News & Opinion » Urban Journal

The bus station and the fights


Well, this is terrific: City Hall and the Rochester school district are feuding again.

On the heels of a stabbing inside the new downtown bus station in December and a fight outside the center last week, Mayor Lovely Warren lashed out, saying the district and Superintendent Bolgen Vargas aren't doing enough to stop the violence.

It's assumed that city school district students were involved in both incidents - and in all the other melees that have plagued downtown Rochester for the past few years.

One of the reasons we have a new $50 million bus station a block north of Main Street is that the transit authority wanted to give riders a warm, out-of-the-elements place to wait for the bus, and city officials and business leaders wanted to get rid of the wall of buses lining up along Main.

But while they'd never say it in so many words, community leaders saw another advantage in building a bus station where it is: It got large groups of teenagers off of Main Street, where they used to hang out when they changed buses after school. Now the buses, the teenagers, and the fights have moved north.

Officials from City Hall, the transit authority, and the school district have been meeting to come up with a solution. But late last week, the discussions apparently fell apart, and the mayor released a statement charging that "Vargas and his team have refused to implement or participate meaningfully in any discussions that could lead to safe passage for all."

Predictably, one issue in this conflict is money: If extra security is needed when students arrive downtown after school, who should pay for it?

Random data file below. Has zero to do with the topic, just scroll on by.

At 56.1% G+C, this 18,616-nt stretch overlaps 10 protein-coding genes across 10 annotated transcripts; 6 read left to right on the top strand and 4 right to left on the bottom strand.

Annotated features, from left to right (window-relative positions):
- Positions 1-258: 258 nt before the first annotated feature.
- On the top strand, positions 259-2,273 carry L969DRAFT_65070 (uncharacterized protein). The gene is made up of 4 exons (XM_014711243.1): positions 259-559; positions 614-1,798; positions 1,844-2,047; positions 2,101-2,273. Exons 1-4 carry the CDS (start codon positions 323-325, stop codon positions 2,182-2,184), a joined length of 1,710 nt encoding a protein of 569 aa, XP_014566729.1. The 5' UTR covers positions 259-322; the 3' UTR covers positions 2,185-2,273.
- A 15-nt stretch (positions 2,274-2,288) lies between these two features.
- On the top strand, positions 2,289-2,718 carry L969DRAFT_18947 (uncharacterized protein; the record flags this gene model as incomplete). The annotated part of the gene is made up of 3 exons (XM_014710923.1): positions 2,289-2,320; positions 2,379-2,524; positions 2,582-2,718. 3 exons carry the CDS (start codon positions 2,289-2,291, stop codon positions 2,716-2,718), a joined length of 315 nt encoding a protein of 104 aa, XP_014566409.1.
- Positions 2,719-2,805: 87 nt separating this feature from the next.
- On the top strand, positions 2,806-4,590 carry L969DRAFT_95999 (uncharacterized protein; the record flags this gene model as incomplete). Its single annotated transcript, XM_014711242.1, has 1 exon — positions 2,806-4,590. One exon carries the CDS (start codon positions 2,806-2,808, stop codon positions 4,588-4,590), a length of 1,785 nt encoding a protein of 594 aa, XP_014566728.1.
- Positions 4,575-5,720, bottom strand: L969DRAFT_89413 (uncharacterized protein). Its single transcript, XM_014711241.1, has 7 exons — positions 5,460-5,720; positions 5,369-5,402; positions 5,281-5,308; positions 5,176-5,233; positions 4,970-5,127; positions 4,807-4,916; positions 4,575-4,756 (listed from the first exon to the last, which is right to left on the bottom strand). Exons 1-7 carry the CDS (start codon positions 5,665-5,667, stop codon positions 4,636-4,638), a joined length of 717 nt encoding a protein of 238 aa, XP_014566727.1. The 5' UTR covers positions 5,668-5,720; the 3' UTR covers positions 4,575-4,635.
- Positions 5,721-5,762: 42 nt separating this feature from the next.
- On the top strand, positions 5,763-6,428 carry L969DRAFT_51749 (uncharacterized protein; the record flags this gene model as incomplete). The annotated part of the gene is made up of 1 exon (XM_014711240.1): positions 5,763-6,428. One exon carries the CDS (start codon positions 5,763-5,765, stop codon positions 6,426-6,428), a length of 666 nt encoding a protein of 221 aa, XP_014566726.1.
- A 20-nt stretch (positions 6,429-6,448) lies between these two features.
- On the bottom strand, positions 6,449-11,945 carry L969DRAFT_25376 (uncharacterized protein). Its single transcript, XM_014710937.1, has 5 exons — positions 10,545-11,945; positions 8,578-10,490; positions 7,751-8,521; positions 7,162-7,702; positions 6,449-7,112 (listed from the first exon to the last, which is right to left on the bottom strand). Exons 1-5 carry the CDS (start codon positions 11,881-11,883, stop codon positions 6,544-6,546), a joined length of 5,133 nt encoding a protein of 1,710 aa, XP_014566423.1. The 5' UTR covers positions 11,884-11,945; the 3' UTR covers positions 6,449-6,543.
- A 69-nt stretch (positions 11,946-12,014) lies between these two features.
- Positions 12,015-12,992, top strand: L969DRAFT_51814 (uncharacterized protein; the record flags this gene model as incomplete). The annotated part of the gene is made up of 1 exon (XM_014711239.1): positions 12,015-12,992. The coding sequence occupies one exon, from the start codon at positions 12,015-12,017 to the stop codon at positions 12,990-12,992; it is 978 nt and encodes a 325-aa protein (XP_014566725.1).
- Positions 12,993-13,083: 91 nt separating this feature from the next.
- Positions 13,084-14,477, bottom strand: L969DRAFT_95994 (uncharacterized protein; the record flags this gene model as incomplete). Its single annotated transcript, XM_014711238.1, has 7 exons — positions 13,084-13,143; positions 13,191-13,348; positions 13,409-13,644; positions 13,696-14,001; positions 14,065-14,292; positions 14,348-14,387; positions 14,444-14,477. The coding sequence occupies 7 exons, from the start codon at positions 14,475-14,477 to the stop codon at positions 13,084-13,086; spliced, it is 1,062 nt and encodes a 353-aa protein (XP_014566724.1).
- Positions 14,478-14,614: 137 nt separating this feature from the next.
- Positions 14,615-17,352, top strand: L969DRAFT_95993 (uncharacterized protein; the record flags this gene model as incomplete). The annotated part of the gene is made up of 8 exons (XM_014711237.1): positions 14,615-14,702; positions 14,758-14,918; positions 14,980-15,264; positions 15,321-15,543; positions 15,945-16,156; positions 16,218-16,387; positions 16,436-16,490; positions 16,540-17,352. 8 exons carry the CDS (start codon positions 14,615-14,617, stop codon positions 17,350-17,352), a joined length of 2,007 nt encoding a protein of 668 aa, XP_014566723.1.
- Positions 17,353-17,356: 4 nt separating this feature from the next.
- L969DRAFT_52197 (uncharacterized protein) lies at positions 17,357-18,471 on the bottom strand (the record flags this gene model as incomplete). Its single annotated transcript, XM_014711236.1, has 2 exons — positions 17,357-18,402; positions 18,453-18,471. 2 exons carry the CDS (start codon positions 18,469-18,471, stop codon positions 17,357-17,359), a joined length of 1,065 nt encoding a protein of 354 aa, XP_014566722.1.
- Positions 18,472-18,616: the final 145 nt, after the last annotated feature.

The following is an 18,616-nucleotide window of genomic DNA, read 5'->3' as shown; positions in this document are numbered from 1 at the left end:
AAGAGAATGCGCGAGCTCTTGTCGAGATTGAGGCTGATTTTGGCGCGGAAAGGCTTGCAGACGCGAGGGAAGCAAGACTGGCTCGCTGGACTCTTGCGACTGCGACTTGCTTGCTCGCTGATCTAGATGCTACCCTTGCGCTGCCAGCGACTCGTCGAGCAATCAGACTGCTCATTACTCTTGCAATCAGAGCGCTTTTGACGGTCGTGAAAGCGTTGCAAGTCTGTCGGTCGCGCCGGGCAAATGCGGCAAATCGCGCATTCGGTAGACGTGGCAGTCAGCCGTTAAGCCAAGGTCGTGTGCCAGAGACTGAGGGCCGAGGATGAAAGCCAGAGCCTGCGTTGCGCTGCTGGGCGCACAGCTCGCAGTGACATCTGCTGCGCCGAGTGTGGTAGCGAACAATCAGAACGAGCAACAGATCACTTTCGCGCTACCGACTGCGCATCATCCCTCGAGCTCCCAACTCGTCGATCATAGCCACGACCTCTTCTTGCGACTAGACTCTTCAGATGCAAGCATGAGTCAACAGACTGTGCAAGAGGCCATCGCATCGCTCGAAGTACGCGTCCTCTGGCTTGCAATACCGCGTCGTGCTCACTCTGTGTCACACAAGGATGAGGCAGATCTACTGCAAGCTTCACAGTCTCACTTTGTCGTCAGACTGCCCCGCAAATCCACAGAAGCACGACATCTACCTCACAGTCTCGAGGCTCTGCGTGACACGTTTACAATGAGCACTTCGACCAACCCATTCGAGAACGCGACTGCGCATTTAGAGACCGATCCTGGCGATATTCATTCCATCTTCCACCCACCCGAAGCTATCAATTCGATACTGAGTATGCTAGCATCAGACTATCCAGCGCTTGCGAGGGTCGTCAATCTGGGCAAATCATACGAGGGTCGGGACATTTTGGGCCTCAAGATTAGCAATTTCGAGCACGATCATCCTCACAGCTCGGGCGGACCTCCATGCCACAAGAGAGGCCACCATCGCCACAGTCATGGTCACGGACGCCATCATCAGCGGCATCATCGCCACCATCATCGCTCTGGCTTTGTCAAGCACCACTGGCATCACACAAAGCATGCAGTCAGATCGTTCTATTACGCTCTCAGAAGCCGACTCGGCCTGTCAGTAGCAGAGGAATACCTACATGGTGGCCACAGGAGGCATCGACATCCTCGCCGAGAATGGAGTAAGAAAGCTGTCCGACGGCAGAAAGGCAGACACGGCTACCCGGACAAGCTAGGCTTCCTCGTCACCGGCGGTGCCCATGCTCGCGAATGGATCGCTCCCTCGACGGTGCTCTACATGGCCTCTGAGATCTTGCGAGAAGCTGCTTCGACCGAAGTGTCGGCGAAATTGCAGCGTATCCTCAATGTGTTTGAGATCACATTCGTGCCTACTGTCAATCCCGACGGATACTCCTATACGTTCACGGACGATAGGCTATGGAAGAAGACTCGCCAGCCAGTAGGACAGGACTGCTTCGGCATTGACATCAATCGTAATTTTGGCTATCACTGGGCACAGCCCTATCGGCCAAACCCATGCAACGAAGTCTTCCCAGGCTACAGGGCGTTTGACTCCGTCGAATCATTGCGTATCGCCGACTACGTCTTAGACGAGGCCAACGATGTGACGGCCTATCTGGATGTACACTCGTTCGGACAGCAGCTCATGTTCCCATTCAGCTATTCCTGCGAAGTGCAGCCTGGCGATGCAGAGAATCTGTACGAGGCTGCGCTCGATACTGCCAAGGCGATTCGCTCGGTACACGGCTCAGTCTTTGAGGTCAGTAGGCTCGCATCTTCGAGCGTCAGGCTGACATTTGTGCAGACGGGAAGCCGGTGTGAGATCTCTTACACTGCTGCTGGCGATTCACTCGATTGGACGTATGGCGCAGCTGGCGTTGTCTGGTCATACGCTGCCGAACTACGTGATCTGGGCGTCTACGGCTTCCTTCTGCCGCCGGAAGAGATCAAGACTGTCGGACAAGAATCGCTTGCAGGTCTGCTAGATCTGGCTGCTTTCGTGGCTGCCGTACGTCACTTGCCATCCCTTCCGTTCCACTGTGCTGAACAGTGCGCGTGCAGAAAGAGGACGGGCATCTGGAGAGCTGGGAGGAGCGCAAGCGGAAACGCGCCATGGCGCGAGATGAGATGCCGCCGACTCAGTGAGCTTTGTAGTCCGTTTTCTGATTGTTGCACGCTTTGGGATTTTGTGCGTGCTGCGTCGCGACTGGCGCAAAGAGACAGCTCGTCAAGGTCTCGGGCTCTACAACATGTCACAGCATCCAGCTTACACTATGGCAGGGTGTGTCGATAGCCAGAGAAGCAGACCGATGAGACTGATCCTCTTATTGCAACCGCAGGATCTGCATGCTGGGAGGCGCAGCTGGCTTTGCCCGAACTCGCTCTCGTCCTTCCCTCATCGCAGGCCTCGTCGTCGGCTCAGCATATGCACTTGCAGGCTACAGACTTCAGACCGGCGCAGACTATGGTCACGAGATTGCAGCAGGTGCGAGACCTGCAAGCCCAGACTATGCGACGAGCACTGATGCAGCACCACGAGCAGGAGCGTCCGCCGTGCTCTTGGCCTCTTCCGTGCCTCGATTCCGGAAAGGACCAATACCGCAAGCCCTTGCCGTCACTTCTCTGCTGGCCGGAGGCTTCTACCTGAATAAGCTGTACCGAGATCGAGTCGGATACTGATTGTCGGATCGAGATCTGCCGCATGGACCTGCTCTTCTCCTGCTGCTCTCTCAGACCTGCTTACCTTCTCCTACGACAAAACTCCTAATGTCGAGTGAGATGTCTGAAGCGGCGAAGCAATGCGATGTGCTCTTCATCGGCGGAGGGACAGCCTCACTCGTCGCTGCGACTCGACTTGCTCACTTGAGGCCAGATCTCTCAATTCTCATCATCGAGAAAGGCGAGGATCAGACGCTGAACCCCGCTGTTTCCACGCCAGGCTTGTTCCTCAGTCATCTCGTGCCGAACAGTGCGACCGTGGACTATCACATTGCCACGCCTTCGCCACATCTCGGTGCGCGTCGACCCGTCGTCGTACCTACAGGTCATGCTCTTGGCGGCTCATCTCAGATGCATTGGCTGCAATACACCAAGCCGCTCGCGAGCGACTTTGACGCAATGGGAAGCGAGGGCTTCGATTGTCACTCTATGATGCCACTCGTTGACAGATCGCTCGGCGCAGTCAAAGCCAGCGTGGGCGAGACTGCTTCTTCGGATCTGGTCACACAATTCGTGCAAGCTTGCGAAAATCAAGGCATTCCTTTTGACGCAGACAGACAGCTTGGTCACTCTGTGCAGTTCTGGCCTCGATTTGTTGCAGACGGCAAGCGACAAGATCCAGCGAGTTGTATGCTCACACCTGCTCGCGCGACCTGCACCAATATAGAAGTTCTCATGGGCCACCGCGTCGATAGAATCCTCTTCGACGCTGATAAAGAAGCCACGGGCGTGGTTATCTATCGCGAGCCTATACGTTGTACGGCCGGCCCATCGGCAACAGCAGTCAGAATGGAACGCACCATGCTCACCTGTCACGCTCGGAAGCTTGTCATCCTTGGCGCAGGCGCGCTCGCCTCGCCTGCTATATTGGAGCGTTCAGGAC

In a strong pushback after Warren released her statement, Vargas said the school district already spends about $60 million a year busing students to and from school. If it has to pay for security at the bus station, he said, that means less money for students' education.

The school district, he said, can't bear the burden for ending the fights. "We will not be able to solve all the ills of the community," he said.

He's absolutely right, of course. The school district carries students to school. It feeds many of them. Its staff goes out and tries to find students who persistently fail to show up for class. Many of its teachers pay out of their own pockets for school supplies for students who can't afford to buy them.

What more do we want? For the district to walk the students into their homes, feed them supper, and tuck them in bed?

I'm not minimizing the danger of these fights, or the intimidating effect of a group of teenagers running up and down the street, downtown or elsewhere. That has to stop.

And obviously, the school district has to be involved in finding a solution. But this is a community problem. The district's job is to educate. It could double its transportation budget and drive every single student straight to his or her own home, and that wouldn't stop the fights. Because it wouldn't address their causes.

The causes lie in family stability, parenting, students' emotional health and anger-management skills: all of that and more. To address those problems, social service agencies, church leaders, health-care workers, neighborhood leaders, and political leaders need to be involved. Yes, and police officers, too.

This is not an insoluble problem. We're talking about a relatively few young people, not thousands. But community leaders need to focus on the roots of the problem rather than trying to bus it out of sight.

Our film reviews

We're sorry to announce this week that George Grella will no longer be writing for us. George has shared his analysis and depth of knowledge about films with our readers for more than three decades, and we're immensely grateful for his valuable contributions.